Is 0BSD actually a valid license for work in the public domain? Would it cause problems in some jurisdictions? Is there a better option to publish US-public-domain uncopyrightable code so that people can just use it?
I work for the U.S. Government and sometimes develop software that I want to release open-source. This is totally allowed by my employer and even mildly encouraged.
The crucial question is, which license should I use? My goal is simple: allow the greatest number of others to be able to use my code, with the least amount of hassle.
The complication comes because U.S. Government work product is not copyrightable as it is in the public domain. In the past I have used the Unlicense as a kind of beefed-up public domain declaration. But since then I have learned that there are various problems with public-domain declarations and the Unlicense in particular. In summary, public domain only applies in the U.S. and doesn't even make sense in other countries such as Germany, and (as a result) some companies have a blanket policy to not use code released under Unlicense or WTFPL.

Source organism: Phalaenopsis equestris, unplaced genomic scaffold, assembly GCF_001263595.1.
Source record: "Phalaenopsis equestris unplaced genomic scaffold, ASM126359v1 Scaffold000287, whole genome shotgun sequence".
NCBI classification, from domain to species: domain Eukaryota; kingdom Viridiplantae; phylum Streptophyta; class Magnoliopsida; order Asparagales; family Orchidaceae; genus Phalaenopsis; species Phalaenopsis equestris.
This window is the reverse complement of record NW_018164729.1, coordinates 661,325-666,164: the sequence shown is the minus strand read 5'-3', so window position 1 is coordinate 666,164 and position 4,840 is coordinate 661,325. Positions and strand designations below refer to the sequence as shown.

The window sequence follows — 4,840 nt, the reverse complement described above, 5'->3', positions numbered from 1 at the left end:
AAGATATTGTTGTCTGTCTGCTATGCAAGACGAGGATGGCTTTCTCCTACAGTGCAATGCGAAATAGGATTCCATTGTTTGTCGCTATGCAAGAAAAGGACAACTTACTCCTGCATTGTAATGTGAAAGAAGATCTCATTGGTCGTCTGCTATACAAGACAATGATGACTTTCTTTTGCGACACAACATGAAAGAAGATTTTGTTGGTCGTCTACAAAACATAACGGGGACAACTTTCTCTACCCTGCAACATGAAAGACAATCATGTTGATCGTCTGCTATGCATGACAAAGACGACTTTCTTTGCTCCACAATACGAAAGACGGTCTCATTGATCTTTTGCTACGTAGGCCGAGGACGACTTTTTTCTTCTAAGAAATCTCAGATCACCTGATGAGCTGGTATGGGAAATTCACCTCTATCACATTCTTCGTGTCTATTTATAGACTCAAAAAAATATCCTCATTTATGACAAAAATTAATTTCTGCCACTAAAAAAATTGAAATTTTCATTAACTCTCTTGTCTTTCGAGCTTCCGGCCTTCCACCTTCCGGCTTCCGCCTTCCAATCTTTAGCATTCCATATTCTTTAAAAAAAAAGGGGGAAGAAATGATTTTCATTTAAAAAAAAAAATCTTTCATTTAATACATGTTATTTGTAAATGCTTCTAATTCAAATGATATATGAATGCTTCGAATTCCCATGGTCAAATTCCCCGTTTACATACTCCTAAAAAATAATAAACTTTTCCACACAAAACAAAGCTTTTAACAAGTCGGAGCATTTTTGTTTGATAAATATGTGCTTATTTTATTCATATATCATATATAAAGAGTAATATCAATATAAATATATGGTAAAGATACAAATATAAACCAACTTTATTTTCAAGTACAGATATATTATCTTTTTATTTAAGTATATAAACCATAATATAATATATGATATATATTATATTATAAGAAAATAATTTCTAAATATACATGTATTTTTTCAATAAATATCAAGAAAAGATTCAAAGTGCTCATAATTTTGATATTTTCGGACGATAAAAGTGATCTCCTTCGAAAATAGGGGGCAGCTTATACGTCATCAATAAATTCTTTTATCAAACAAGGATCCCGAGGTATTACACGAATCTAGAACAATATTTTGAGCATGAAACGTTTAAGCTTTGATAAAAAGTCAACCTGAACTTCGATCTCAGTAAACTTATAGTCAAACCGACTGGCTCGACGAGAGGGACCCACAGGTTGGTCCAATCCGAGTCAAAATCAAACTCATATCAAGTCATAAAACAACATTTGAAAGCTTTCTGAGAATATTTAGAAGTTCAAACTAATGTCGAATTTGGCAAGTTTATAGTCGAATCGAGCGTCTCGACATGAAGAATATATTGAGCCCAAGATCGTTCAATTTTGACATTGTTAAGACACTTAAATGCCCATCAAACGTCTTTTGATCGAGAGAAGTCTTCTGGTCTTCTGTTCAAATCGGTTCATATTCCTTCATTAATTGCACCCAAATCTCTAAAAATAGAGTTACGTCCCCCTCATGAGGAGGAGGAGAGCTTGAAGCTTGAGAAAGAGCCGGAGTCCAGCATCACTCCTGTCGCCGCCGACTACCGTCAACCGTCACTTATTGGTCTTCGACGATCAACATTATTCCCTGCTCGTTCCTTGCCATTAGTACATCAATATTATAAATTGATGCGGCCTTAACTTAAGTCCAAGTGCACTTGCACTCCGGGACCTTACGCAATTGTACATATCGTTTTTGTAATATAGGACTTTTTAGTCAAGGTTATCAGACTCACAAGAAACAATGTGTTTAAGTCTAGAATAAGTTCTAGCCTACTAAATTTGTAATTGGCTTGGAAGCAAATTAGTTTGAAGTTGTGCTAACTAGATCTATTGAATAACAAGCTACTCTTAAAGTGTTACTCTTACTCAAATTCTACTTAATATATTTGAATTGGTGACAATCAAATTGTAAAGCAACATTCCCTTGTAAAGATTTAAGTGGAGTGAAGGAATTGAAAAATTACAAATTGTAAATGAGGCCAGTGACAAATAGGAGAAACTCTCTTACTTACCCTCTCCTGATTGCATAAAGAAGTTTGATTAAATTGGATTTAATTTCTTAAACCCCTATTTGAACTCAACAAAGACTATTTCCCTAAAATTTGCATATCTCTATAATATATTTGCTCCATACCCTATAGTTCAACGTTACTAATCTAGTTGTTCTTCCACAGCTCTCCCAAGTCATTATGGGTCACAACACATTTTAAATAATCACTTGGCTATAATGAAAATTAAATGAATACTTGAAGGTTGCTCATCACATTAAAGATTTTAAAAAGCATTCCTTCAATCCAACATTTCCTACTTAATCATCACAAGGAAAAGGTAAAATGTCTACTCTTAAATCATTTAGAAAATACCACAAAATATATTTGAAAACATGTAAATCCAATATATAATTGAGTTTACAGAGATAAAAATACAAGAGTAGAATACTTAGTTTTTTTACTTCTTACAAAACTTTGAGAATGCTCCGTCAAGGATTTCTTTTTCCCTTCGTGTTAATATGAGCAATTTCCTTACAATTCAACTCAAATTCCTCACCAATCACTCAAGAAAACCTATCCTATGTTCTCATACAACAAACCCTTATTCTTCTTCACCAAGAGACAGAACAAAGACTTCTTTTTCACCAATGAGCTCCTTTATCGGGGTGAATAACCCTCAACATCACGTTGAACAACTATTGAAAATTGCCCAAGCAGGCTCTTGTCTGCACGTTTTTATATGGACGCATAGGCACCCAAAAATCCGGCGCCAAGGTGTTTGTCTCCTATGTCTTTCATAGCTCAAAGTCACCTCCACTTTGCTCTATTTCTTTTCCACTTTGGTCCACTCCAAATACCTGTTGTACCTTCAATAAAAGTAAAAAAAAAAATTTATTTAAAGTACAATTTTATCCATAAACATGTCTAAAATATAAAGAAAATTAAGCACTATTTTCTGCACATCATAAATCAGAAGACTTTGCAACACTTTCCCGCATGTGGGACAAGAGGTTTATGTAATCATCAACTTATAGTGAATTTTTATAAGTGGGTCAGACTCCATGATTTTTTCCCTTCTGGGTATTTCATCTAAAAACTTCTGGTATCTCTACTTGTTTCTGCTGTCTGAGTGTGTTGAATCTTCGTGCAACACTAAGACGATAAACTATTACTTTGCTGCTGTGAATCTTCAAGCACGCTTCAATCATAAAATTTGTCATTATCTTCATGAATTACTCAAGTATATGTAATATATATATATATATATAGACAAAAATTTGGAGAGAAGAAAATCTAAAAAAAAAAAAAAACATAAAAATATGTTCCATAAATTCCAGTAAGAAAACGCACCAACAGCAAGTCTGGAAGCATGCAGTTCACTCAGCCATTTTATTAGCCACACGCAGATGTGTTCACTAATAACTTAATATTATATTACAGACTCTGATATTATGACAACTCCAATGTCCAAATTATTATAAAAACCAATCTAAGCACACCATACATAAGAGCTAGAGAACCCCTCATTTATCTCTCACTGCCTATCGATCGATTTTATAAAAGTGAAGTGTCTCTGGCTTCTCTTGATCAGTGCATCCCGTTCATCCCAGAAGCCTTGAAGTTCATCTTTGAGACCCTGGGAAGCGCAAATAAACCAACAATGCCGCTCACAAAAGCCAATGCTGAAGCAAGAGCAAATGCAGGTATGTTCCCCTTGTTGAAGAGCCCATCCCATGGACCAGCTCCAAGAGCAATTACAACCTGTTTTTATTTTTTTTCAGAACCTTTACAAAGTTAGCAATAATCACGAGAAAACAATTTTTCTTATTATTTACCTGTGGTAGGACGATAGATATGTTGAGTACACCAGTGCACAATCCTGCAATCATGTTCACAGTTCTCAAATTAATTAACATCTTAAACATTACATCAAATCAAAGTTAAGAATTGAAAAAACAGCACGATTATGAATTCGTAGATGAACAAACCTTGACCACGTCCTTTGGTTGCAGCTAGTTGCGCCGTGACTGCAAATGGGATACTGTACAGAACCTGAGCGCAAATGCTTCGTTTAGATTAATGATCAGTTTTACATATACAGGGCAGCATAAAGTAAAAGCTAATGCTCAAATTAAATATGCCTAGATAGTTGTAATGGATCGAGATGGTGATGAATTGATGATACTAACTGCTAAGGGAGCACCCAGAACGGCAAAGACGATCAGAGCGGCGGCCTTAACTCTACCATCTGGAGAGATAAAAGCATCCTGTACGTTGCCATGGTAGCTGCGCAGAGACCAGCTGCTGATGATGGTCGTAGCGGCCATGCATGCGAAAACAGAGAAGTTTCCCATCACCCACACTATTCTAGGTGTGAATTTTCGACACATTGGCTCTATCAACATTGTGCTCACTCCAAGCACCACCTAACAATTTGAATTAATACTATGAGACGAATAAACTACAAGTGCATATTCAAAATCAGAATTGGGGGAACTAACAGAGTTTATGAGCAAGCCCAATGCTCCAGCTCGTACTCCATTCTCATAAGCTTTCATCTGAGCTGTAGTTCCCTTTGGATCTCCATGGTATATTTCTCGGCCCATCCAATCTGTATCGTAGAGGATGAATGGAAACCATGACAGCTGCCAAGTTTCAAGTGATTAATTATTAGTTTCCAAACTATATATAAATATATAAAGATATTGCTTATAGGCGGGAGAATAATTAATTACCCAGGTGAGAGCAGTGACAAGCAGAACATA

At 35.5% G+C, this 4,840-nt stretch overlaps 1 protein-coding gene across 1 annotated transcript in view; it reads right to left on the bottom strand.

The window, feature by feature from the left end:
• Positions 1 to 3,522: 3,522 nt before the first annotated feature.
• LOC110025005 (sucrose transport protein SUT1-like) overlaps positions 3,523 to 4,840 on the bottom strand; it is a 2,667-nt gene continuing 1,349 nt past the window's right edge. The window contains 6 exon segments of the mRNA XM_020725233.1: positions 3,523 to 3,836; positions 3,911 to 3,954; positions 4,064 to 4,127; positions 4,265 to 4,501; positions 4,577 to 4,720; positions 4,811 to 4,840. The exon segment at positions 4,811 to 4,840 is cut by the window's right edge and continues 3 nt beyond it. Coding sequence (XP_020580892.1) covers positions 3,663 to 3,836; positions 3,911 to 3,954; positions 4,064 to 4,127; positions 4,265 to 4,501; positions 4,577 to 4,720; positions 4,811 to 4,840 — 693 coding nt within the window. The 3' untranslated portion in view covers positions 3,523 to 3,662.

I recently discovered the 0BSD license, which is considered "public-domain equivalent", is allowed by companies such as Google, and (unlike CC0) is listed by the Open Source Initiative. Note that the 0BSD text linked here does not include any copyright statement.
The helpful reader may be tempted to suggest I ask my employer what to do. If you are familiar with government work, you should not be surprised to discover that (1) there is an extensive document and even an FAQ which both fail to answer my question, and (2) my local agency was unable to provide any further clarification and was annoyed that I asked.